One thing I would disagree with though is that a CPET is any kind of measure of PEM, although I'd put money on there being a strong association. I think that PEM will become measurable and that it will be related specifically to immunological factors*. But without further medical advances with respect to the cost of testing and a shift in priority I can't see PEM being assayed for a diagnosis. What would be the point? Other than for research purposes, any responsible physician should be aiming to get their patients to avoid PEM, not measure it.

    As far as a diagnosis involving CPET is concerned, I completely understand people in their desperation putting themselves through this for an insurance or benefit claim. I also understand them doing it for research. I'd even consider it - very carefully - to assess the extent of recovery. But it would be thoroughly unethical to insist that even a mild patient should endure VO2max testing for a diagnosis. My position on this would change if abnormalities at a lower threshold are identified but I don't think we're there yet.

    * p.s. I get PEM after Perrin treatment. (A form of lymphatic massage, where you lie on a table for 30 minutes or so doing nothing more exerting than turning on to your side or your front etc. but where a major part of your immune system gets an extensive work out.)
    Last edited: Jul 8, 2014
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  13. Nielk

    Nielk

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    It seems like the more evidence that comes out to prove PEM actually exists in ME patients, the more the CDC insists that it's nothing.
  14. Scarecrow

    Scarecrow Senior Member

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    I would caution against assuming that CPET is measuring PEM as such. I've touched on this in the post above. Totally understand if you don't want to read it. It's a bit long.

    Maybe we can answer this another way - and it might change what I think rather than what you think. If you exert yourself emotionally or cognitively, do you get PEM? (I do.) Would PEM caused in this way show up in a CPET? Not sure how you would design such an experiment but does anyone have any theoretical explanations one way or another without going too far off topic?
  15. Gingergrrl

    Gingergrrl Senior Member

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    @Scarecrow I read all your posts but do think that PEM absolutely must remain in the definition and diagnosis of CFS or it will become even more watered down until it is unrecognizable.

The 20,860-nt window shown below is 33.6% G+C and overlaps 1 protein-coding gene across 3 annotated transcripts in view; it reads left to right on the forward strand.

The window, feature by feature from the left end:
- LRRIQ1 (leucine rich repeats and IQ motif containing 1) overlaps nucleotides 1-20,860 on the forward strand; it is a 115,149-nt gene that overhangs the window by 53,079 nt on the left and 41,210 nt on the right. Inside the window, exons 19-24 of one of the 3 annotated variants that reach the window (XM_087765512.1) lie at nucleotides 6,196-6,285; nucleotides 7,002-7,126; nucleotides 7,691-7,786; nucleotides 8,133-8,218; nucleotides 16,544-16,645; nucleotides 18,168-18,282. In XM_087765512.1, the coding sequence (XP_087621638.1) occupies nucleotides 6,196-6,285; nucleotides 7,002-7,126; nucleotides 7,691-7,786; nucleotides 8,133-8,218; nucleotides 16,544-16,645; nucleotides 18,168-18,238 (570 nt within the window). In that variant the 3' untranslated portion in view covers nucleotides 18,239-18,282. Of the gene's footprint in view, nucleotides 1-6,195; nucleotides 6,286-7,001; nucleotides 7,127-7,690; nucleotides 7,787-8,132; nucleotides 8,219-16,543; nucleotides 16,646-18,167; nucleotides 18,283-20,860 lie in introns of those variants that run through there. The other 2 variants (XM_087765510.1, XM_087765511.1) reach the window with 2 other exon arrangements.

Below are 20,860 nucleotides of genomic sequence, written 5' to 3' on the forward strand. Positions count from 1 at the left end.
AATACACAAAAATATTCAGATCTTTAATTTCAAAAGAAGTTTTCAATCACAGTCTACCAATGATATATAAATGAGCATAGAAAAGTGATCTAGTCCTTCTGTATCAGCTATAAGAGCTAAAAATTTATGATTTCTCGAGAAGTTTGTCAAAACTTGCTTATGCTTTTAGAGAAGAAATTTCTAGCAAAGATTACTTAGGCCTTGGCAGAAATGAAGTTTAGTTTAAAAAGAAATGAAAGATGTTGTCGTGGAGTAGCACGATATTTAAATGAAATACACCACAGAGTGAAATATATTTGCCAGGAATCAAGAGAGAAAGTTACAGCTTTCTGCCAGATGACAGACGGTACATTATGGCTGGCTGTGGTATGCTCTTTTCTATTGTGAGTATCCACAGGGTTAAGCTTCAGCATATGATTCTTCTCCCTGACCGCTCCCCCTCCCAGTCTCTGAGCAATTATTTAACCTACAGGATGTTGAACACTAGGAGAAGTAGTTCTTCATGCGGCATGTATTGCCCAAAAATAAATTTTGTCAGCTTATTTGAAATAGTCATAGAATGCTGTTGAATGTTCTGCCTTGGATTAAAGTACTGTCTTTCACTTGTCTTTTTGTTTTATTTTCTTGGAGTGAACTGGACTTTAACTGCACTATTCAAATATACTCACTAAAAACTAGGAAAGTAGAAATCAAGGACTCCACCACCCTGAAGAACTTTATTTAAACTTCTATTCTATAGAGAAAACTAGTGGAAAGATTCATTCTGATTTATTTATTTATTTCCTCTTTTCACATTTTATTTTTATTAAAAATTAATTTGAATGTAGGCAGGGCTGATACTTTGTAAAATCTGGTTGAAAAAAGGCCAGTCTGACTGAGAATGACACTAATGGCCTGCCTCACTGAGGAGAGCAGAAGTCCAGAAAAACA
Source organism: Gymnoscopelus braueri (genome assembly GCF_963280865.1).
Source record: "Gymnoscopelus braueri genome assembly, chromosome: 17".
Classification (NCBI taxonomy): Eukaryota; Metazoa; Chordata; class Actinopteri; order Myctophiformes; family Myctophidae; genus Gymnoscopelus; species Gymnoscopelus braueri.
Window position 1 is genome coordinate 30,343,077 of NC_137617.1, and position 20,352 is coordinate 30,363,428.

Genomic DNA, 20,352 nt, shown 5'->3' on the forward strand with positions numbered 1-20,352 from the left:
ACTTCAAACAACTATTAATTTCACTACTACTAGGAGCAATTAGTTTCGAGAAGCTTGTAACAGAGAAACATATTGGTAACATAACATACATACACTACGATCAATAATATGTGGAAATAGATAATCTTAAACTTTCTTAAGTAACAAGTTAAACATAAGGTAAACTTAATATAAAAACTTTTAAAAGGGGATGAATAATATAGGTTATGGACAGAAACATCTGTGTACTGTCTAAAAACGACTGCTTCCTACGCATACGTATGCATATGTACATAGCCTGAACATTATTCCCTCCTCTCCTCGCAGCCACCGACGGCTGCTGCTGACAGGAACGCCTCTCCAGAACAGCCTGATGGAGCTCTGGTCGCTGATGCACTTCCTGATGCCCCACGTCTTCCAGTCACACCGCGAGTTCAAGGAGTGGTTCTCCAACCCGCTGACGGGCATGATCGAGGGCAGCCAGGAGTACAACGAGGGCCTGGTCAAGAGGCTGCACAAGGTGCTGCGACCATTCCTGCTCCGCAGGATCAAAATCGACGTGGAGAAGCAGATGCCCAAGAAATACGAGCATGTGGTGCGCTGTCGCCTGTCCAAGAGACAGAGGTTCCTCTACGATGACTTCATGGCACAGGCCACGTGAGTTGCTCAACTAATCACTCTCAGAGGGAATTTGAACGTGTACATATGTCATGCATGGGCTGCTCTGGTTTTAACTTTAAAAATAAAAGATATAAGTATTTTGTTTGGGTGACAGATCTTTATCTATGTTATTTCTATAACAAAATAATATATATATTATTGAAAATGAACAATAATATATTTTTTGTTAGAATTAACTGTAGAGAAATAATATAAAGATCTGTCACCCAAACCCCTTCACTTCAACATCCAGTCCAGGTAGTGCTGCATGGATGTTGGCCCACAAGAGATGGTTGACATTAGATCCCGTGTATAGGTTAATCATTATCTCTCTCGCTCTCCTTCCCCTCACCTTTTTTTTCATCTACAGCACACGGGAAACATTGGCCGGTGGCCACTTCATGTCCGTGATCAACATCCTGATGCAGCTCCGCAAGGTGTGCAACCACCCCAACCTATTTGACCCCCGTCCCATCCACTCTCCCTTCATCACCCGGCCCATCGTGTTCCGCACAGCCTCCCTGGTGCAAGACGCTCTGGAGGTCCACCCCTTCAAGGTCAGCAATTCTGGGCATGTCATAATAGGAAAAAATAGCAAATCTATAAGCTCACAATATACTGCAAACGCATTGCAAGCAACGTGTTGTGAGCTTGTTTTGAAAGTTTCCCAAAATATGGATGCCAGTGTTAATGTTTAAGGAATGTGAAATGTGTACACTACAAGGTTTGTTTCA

The CPET tests demonstrate the concept of PEM even if the term is ultimately given another name. I don't however think that PWC's who are too ill should ever try to take the test and then relapse just to prove a point.

    What about those who are bed bound? They could have PEM just by rolling over or trying to have a conversation if that is the state of their body and puts them over the anaerobic threshold. There needs to be an alternative way to measure the oxygen and other gasses to demonstrate PEM without such a physically demanding test.
  16. heapsreal

    heapsreal iherb 10% discount code OPA989,

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    PEM is an exacerbation of symptoms after increased activity be it physical or mental. I dont think we can say there is specific symptoms as we have alot anyway but its just that they get worse and sometimes there is a delay of 24hrs before the symptoms hit. The 2day CPET test can measure the disability of PEM but i guess they really need to research it further and see what really is causing the increase in symptoms eg is it increased cytokines, is it a reduction in atp, the list goes on??
  17. alex3619

    alex3619 Senior Member

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    There probably is. Gas analysis can do a lot, even without exercise. Indeed I had that kind of gas testing done back in 1993 for CFS! (It was not being called ME by most doctors back then, or now for that matter.) That was Dr Andriya Martinovic. My metabolic function was consistently low. Indeed, not exercise physiologists but metobolism researchers use this kind of testing. Emphasis on exercise testing is because it shows the day-after crash, and because they are exercise researchers.

    I made same point some time ago: that a really sick patient could trigger post exertional issues just surviving. They do not need to exercise. This however would not show an energy crash, it would be a one-off test. Now I have heard from people, anecdotally, that this has been done. What hasn't been done is writing the findings up in any kind of paper so far as I am aware. I hope somebody releases some data sometime.